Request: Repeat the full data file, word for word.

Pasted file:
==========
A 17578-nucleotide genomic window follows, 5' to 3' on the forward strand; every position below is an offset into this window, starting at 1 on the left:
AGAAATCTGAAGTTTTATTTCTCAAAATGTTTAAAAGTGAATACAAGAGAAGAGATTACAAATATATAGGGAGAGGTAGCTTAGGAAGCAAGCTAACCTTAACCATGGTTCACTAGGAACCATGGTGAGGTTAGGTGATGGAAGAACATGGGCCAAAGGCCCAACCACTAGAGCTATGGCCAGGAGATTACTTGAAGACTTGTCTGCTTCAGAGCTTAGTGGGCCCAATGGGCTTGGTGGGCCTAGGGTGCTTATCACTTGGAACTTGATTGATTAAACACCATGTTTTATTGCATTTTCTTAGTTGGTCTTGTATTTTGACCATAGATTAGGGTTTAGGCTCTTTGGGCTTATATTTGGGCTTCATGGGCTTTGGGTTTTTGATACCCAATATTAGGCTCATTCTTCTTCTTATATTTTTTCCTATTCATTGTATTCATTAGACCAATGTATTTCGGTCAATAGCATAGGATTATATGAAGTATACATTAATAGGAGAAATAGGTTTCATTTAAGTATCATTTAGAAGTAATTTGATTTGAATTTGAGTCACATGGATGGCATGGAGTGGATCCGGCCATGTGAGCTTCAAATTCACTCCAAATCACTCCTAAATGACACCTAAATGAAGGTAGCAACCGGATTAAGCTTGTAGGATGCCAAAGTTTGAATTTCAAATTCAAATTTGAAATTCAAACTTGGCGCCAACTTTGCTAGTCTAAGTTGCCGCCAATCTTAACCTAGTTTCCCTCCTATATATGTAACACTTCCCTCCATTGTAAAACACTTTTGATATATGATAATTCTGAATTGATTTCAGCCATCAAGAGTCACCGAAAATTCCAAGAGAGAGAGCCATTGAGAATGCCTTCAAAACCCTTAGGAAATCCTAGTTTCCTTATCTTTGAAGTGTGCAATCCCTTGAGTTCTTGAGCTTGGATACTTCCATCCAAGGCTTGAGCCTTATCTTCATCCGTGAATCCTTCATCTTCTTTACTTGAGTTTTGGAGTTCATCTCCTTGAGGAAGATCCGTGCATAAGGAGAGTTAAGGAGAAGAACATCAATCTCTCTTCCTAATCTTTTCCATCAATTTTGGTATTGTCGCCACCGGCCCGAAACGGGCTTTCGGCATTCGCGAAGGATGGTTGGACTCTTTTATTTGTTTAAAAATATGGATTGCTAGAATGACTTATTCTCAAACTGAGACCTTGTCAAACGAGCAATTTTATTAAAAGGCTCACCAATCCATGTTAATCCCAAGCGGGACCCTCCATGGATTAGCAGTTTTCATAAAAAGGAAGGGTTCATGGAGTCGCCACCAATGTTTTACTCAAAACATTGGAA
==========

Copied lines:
A 17578-nucleotide genomic window follows, 5' to 3' on the forward strand; every position below is an offset into this window, starting at 1 on the left:
AGAAATCTGAAGTTTTATTTCTCAAAATGTTTAAAAGTGAATACAAGAGAAGAGATTACAAATATATAGGGAGAGGTAGCTTAGGAAGCAAGCTAACCTTAACCATGGTTCACTAGGAACCATGGTGAGGTTAGGTGATGGAAGAACATGGGCCAAAGGCCCAACCACTAGAGCTATGGCCAGGAGATTACTTGAAGACTTGTCTGCTTCAGAGCTTAGTGGGCCCAATGGGCTTGGTGGGCCTAGGGTGCTTATCACTTGGAACTTGATTGATTAAACACCATGTTTTATTGCATTTTCTTAGTTGGTCTTGTATTTTGACCATAGATTAGGGTTTAGGCTCTTTGGGCTTATATTTGGGCTTCATGGGCTTTGGGTTTTTGATACCCAATATTAGGCTCATTCTTCTTCTTATATTTTTTCCTATTCATTGTATTCATTAGACCAATGTATTTCGGTCAATAGCATAGGATTATATGAAGTATACATTAATAGGAGAAATAGGTTTCATTTAAGTATCATTTAGAAGTAATTTGATTTGAATTTGAGTCACATGGATGGCATGGAGTGGATCCGGCCATGTGAGCTTCAAATTCACTCCAAATCACTCCTAAATGACACCTAAATGAAGGTAGCAACCGGATTAAGCTTGTAGGATGCCAAAGTTTGAATTTCAAATTCAAATTTGAAATTCAAACTTGGCGCCAACTTTGCTAGTCTAAGTTGCCGCCAATCTTAACCTAGTTTCCCTCCTATATATGTAACACTTCCCTCCATTGTAAAACACTTTTGATATATGATAATTCTGAATTGATTTCAGCCATCAAGAGTCACCGAAAATTCCAAGAGAGAGAGCCATTGAGAATGCCTTCAAAACCCTTAGGAAATCCTAGTTTCCTTATCTTTGAAGTGTGCAATCCCTTGAGTTCTTGAGCTTGGATACTTCCATCCAAGGCTTGAGCCTTATCTTCATCCGTGAATCCTTCATCTTCTTTACTTGAGTTTTGGAGTTCATCTCCTTGAGGAAGATCCGTGCATAAGGAGAGTTAAGGAGAAGAACATCAATCTCTCTTCCTAATCTTTTCCATCAATTTTGGTATTGTCGCCACCGGCCCGAAACGGGCTTTCGGCATTCGCGAAGGATGGTTGGACTCTTTTATTTGTTTAAAAATATGGATTGCTAGAATGACTTATTCTCAAACTGAGACCTTGTCAAACGAGCAATTTTATTAAAAGGCTCACCAATCCATGTTAATCCCAAGCGGGACCCTCCATGGATTAGCAGTTTTCATAAAAAGGAAGGGTTCATGGAGTCGCCACCAATGTTTTACTCAAAACATTGGAA